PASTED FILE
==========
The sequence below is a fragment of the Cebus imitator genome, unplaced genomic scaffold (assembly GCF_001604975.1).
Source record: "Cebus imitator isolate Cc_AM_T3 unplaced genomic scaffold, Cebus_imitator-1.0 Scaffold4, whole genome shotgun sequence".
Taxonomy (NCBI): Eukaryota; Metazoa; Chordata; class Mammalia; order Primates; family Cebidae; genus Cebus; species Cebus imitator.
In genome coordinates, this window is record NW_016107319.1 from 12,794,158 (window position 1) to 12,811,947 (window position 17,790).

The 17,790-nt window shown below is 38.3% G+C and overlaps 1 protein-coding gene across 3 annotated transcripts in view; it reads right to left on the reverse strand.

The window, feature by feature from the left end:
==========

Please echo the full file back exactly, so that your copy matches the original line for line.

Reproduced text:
The sequence below is a fragment of the Cebus imitator genome, unplaced genomic scaffold (assembly GCF_001604975.1).
Source record: "Cebus imitator isolate Cc_AM_T3 unplaced genomic scaffold, Cebus_imitator-1.0 Scaffold4, whole genome shotgun sequence".
Taxonomy (NCBI): Eukaryota; Metazoa; Chordata; class Mammalia; order Primates; family Cebidae; genus Cebus; species Cebus imitator.
In genome coordinates, this window is record NW_016107319.1 from 12,794,158 (window position 1) to 12,811,947 (window position 17,790).

The 17,790-nt window shown below is 38.3% G+C and overlaps 1 protein-coding gene across 3 annotated transcripts in view; it reads right to left on the reverse strand.

The window, feature by feature from the left end: